Company Culture – Does yours have one?

Company Culture – Does yours have one?

Does your company have a culture? Yes.

The question we all should be asking ourselves is: “Does our company have a good or strong culture?” That’s the most important question.

According to the book The Culture Code, detailing research done by Harvard, where they studied more than 200 companies, they found that “a strong culture increases net income 756 percent over eleven years.”

Every company, business, team, program in the world has a culture. The issue is that not many know our cultures exist. It’s the responsibility of your leader within the company, whether he/she is CREATING or ALLOWING culture to happen.

What is Culture?

The first thing we must do is define what the word ‘culture’ means. According to Merriam-Webster, culture can be defined as:

  • “The customary beliefs, social forms, and material traits of a racial, religious, or social group.” Or…
  • “The set of shared attitudes, values, goals, and practices that characterizes an institution or organization.”

Once you take out all the ‘fluff’ words, you can say that culture is simply “a set of beliefs that drive behavior.”

The culture within a company drives the behavior to succeed or fail – to grow or diminish. This may be confusing to some, as culture is NOT a mission statement that’s usually painted on a wall or on a banner in the office. It’s not a motivational sign in a locker room of a sports team. Culture is created and lived out by the people’s behavior within the company.

(no making fun of my artistic ability…)

Are you ‘Directionally Aligned’?

When I work with businesses and teams, I give them this example:

  • Outline two large, identical sized, arrows
  • Inside of the first arrow: draw smaller arrows pointing all different directions, all different sizes, all different widths, all different colors (if you have different colored markers)
  • Inside of the second arrow, draw smaller arrows of all sizes and colors pointing in the same direction as the outlined, larger, arrow is pointed.

This is a great example of two different types of culture. The leader of each wants the company to succeed, which is indicated by the large, outlined, black arrows. The black arrow is pointing in the direction that the leader wants the company to move towards because, obviously, everyone wants to succeed. Each of the smaller, different sizes, widths, and colors, indicate the individuals working within the company. The age, shape, ethnicity, or gender of the people within the company doesn’t matter. The ONLY thing that matters is if the culture of the company is DIRECTIONALLY ALLIGNED with each other.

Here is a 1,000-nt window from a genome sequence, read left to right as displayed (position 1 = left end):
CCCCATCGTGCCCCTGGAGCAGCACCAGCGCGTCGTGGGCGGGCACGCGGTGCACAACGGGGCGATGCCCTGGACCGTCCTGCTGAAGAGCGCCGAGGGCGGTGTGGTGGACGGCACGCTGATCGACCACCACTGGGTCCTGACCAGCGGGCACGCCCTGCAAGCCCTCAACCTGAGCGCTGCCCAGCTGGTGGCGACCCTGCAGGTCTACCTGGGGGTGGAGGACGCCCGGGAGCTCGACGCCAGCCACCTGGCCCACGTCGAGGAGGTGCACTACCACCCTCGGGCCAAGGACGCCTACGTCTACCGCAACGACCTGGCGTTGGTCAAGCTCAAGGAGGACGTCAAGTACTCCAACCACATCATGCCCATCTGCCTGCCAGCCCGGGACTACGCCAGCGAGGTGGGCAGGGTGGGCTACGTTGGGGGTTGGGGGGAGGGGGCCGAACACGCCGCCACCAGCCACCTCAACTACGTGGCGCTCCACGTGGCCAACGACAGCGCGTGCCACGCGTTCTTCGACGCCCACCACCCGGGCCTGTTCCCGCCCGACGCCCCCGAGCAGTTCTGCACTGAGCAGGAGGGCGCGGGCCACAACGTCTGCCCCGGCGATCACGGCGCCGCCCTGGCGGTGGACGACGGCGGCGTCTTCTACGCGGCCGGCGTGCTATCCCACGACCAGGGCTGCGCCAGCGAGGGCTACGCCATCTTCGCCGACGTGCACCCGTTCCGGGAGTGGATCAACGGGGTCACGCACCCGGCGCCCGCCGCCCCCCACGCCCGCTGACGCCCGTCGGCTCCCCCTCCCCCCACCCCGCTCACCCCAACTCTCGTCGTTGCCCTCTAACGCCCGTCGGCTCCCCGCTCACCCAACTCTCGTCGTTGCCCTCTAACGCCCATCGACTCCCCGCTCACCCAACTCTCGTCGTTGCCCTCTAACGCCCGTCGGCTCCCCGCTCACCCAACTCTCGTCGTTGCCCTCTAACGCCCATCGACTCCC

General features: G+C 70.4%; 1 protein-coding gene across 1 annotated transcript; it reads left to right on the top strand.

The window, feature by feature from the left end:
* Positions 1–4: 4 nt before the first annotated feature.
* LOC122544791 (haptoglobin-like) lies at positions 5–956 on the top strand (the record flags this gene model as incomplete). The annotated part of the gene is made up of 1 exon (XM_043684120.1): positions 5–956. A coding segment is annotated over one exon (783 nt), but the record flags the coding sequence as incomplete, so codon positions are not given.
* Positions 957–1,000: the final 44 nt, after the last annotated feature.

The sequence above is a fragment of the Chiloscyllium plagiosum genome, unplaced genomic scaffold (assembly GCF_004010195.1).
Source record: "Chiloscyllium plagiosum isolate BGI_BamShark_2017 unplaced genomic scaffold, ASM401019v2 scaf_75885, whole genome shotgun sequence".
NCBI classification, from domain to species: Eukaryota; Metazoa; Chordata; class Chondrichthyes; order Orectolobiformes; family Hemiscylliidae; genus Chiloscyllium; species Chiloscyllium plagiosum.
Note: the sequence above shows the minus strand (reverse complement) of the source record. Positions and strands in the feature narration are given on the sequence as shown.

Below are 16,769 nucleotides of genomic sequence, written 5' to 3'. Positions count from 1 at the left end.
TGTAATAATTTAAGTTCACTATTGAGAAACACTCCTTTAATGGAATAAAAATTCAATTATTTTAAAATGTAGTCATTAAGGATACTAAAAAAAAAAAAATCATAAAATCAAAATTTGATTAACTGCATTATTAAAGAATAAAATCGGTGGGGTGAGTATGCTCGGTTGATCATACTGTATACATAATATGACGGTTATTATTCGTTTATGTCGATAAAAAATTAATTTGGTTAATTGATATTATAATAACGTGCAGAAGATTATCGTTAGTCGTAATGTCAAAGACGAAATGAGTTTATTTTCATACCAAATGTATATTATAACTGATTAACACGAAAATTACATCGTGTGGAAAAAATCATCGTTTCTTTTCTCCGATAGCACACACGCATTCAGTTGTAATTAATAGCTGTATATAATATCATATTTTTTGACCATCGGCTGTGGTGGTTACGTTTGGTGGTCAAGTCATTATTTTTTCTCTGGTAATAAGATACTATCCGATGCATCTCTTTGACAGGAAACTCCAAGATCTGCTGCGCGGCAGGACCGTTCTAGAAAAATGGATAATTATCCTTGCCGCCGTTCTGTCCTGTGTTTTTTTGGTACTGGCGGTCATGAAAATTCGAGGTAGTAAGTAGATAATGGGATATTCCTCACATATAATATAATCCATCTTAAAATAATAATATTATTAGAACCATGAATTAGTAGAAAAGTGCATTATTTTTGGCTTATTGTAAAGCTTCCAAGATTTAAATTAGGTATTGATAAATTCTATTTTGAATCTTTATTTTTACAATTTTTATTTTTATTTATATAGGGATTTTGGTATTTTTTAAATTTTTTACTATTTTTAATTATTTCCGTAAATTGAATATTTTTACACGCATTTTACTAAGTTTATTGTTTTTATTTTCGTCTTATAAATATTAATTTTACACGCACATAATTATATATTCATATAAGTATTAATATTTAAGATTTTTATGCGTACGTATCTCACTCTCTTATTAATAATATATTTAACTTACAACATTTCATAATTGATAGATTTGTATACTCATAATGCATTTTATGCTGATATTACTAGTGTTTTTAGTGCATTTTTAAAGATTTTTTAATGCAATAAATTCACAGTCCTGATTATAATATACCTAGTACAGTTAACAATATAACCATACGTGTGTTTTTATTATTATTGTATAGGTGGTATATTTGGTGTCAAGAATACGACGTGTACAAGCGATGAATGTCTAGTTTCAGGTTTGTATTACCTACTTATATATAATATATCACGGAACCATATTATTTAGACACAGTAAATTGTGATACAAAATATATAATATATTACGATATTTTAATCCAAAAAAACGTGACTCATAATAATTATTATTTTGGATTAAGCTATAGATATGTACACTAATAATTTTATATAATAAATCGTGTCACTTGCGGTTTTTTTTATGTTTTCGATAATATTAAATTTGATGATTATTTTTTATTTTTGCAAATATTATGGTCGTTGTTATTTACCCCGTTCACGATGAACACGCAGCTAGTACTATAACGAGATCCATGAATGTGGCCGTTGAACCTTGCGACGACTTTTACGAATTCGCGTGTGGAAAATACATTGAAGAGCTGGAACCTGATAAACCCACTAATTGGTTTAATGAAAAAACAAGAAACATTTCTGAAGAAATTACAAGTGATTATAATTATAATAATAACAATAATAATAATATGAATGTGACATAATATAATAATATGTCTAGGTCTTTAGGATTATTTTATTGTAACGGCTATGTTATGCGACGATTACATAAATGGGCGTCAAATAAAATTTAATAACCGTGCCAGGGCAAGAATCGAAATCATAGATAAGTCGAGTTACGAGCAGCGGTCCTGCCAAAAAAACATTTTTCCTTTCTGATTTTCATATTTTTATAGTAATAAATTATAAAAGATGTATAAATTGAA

The leader of each company must understand that both of these companies take a lot of work to manage and lead. Both expend a lot of energy, time, and commitment. But only one will succeed. Leaders must ask themselves:

  • Do you want the pain of dysfunction? (First example: Company is not directionally aligned.) Or…
  • Do you want to hold everyone within the company to the highest standards of excellence? (Second example: Company is directionally aligned and succeeding.)

How do you measure culture?

When I work with businesses and sports teams, I categorize their culture into ‘The 3 P’s.’ What does your company PRACTICE? What does your company PROMOTE? What does your company PERMIT? Within these 3 P’s (practice, promote, permit), you’ll be able to spotlight the strength (or lack thereof) of the behavior within a company.

  • PRACTICE:What does your company do on a daily basis to drive success? How does your company perform on a regular basis?
  • PROMOTE:What does the company emphasize? Is there a plan to grow and develop? Do they acknowledge or reward good behavior? Do they reward success within the company?
  • PERMIT:What is the company allowing to happen? My favorite quote for this is: ‘The standard you walk past is the new standard you set.’ by Lieutenant General David Morrison, a senior officer in the Australian Army. What standards are your company permitting to happen within?

Culture Blueprint

So now what? How do we develop a great, successful culture? Understand that there are four stages to focus on: Leader(s), Culture, Behavior, Results. The Leader(s) build the Culture. The Culture drives Behavior within the company. The Behavior of the people produce the Results.


To get the results you want, you must read this from right to left. Reverse engineer this method. It would go something like this: “To get ______ Results (fill in the blank) I want, I must have _____ Behavior (fill in the blank) within the company. To have ______ Behavior (fill in the blank), the Culture must look like _____ (fill in the blank) within the company. To get ______ Culture  (fill in the blank), the Leaders must do _____ (fill in the blank) within the company.”

Culture is a tricky and multifaceted word. The more that a leader understands that culture is a set of beliefs that drive the behavior, the better off they’ll be and the more they’ll succeed. Culture drives the set of beliefs, which drives the results!

“Culture eats strategy for lunch.” – Peter Drucker

Jeff Becker

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